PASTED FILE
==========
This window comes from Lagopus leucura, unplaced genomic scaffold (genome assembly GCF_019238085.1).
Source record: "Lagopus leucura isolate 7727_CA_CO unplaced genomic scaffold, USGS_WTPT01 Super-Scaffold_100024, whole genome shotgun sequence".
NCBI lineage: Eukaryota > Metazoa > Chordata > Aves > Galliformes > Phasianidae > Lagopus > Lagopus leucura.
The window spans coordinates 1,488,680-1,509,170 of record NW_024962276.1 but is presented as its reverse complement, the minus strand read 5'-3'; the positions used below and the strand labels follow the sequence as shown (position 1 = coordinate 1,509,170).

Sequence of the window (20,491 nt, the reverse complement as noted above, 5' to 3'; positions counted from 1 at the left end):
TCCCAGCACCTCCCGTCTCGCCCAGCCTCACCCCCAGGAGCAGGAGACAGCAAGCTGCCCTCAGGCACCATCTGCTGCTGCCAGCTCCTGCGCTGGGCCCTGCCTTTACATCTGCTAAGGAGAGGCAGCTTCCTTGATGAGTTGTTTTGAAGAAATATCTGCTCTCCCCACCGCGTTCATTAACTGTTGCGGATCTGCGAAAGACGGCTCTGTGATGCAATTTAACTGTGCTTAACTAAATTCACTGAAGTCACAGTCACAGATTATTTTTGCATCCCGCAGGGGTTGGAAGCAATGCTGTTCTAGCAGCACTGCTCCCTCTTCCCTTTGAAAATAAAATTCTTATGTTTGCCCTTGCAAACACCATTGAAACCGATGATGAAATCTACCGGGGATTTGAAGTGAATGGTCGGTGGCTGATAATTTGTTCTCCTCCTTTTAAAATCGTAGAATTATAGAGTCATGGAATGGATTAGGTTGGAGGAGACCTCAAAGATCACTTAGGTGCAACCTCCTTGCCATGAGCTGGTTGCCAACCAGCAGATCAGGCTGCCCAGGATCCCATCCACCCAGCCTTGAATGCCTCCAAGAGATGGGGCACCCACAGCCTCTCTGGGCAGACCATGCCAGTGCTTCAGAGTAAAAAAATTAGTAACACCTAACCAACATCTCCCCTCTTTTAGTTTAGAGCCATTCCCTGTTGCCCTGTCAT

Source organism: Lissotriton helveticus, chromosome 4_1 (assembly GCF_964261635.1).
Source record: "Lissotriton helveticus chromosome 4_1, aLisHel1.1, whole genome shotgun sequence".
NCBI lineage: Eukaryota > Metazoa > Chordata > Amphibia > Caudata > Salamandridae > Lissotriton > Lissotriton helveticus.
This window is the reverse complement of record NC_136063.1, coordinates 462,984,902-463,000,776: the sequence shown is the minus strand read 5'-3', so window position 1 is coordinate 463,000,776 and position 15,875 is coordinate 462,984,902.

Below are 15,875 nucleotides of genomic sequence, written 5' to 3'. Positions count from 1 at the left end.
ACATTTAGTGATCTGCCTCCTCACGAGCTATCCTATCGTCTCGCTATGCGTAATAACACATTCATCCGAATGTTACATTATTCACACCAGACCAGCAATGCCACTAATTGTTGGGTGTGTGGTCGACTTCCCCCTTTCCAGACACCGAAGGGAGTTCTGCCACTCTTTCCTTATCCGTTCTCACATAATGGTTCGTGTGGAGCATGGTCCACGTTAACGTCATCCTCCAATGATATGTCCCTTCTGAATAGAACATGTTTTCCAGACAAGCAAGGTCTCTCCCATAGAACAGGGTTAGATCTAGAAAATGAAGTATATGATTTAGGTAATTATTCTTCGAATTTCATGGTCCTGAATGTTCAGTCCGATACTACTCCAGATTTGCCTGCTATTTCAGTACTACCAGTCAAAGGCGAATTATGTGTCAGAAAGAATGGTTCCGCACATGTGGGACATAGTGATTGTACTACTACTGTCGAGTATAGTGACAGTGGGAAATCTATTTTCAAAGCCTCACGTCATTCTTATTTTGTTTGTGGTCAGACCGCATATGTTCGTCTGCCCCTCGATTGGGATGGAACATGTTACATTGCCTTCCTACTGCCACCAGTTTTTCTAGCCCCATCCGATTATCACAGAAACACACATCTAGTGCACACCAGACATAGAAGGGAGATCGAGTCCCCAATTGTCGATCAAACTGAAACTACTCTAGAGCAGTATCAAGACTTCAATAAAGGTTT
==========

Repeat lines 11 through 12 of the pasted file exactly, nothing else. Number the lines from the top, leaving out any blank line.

Below are 15,875 nucleotides of genomic sequence, written 5' to 3'. Positions count from 1 at the left end.
ACATTTAGTGATCTGCCTCCTCACGAGCTATCCTATCGTCTCGCTATGCGTAATAACACATTCATCCGAATGTTACATTATTCACACCAGACCAGCAATGCCACTAATTGTTGGGTGTGTGGTCGACTTCCCCCTTTCCAGACACCGAAGGGAGTTCTGCCACTCTTTCCTTATCCGTTCTCACATAATGGTTCGTGTGGAGCATGGTCCACGTTAACGTCATCCTCCAATGATATGTCCCTTCTGAATAGAACATGTTTTCCAGACAAGCAAGGTCTCTCCCATAGAACAGGGTTAGATCTAGAAAATGAAGTATATGATTTAGGTAATTATTCTTCGAATTTCATGGTCCTGAATGTTCAGTCCGATACTACTCCAGATTTGCCTGCTATTTCAGTACTACCAGTCAAAGGCGAATTATGTGTCAGAAAGAATGGTTCCGCACATGTGGGACATAGTGATTGTACTACTACTGTCGAGTATAGTGACAGTGGGAAATCTATTTTCAAAGCCTCACGTCATTCTTATTTTGTTTGTGGTCAGACCGCATATGTTCGTCTGCCCCTCGATTGGGATGGAACATGTTACATTGCCTTCCTACTGCCACCAGTTTTTCTAGCCCCATCCGATTATCACAGAAACACACATCTAGTGCACACCAGACATAGAAGGGAGATCGAGTCCCCAATTGTCGATCAAACTGAAACTACTCTAGAGCAGTATCAAGACTTCAATAAAGGTTT